Of that massive number of domestic requests, there were only 449 times where Yahoo didn't disclose user information. "We carefully scrutinize each request to make sure that it complies with the law, and we push back on those requests that don't satisfy our rigorous standards." Uh-huh. The country in a distant second, with 2,485 requests, was Germany.
Problem is, everything from this rings incredibly hollow and ignores the recent privacy and security issues Yahoo has been plagued with. As TechCrunch writes, it also seems to sidestep the news that the outfit was apparently letting the feds into user emails without a problem. To quote Queens of the Stone Age, "Words are weightless here on Earth because they're free." It's actions that mean something, and lately, Yahoo's have been more telling than any transparency report ever could be.
Update: Update: Yahoo says that the numbers in the report accurately illustrate its government data requests, even with the alleged scanning in place. From the company blog:
Yahoo, like our peer companies, receives government demands, both in the national security and law enforcement contexts, that may use criteria other than an account name to identify the accounts about which information is sought.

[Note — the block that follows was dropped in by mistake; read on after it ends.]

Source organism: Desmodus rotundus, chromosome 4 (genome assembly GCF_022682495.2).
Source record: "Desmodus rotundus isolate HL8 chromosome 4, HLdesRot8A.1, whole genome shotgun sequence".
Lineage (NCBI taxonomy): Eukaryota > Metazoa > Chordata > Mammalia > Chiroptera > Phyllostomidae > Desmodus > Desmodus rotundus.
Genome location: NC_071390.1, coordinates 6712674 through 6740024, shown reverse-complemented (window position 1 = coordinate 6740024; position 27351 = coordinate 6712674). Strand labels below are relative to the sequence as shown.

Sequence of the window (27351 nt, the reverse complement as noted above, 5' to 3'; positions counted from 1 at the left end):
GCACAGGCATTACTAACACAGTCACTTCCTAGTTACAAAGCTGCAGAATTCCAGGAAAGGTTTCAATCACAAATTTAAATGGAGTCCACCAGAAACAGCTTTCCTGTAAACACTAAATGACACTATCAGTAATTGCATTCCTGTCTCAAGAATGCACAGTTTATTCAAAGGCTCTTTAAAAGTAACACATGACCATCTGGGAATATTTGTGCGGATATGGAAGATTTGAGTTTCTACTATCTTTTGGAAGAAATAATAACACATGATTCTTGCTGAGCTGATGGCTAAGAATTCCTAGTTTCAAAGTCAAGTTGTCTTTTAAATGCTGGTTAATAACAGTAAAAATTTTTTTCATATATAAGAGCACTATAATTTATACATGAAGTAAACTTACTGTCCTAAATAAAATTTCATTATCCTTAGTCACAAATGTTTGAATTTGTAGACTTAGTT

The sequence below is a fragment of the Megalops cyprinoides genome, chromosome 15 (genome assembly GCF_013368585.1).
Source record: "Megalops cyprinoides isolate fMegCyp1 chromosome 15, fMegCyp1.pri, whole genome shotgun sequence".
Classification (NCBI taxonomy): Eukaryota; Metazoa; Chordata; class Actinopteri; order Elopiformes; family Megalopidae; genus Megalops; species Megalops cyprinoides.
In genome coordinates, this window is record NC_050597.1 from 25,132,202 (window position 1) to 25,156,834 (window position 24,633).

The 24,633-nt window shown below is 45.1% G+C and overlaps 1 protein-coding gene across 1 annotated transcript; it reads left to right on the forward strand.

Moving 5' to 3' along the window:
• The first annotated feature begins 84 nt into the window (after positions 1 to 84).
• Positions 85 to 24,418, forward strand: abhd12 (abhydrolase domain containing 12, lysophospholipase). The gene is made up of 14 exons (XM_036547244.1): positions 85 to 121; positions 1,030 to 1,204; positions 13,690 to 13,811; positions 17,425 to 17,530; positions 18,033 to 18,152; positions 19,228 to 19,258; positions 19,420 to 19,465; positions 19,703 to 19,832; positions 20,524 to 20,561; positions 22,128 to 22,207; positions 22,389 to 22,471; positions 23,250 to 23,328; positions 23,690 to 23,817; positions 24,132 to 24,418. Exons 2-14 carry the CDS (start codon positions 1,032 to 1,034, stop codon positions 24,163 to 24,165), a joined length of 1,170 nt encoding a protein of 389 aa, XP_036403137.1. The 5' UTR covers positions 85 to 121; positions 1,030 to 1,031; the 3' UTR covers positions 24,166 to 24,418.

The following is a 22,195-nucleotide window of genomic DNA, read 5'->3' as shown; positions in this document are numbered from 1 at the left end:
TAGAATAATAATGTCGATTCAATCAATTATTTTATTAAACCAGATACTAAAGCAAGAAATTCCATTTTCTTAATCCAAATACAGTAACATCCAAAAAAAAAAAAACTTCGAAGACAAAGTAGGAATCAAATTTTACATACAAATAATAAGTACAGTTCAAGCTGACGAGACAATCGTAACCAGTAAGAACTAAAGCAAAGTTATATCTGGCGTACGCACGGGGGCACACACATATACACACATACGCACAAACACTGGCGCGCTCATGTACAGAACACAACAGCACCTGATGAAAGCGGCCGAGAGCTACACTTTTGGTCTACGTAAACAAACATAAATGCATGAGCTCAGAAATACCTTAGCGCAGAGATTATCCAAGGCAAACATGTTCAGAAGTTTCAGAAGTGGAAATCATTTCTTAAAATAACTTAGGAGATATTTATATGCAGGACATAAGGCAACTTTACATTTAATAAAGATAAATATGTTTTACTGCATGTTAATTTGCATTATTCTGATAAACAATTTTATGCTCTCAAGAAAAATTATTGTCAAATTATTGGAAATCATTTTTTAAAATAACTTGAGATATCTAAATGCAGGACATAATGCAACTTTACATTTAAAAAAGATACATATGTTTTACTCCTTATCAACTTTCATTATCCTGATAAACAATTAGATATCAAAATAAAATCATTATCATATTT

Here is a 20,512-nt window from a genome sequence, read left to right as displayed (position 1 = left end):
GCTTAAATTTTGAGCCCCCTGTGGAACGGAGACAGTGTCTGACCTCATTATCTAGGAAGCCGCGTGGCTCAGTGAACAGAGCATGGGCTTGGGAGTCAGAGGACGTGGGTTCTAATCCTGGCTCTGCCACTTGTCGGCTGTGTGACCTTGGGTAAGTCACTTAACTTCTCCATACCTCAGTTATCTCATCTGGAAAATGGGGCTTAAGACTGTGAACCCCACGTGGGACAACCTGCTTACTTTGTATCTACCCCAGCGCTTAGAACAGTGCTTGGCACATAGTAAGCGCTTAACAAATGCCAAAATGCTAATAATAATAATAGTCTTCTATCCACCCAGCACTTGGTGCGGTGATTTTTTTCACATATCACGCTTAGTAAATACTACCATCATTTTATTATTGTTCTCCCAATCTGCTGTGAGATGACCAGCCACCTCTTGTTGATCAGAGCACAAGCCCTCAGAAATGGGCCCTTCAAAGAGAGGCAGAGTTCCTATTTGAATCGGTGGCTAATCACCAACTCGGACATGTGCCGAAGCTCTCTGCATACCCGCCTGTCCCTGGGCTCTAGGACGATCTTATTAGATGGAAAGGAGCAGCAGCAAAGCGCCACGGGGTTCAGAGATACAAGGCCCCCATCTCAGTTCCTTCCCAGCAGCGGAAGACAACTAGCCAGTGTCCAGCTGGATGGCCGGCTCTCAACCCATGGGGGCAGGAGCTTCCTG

We have added information to explain how we report on the numbers for government demands for user information that don't specifically identify a particular account as such: "[I]f a Government Data Request demanded information about accounts that satisfy specified criteria (e.g., accounts registered under a particular proper name or accounts associated with a particular phone number) and we determined that it was appropriate to produce data in response to the request, we would report the total number of accounts about which information was produced to the government in connection with that Government Data Request."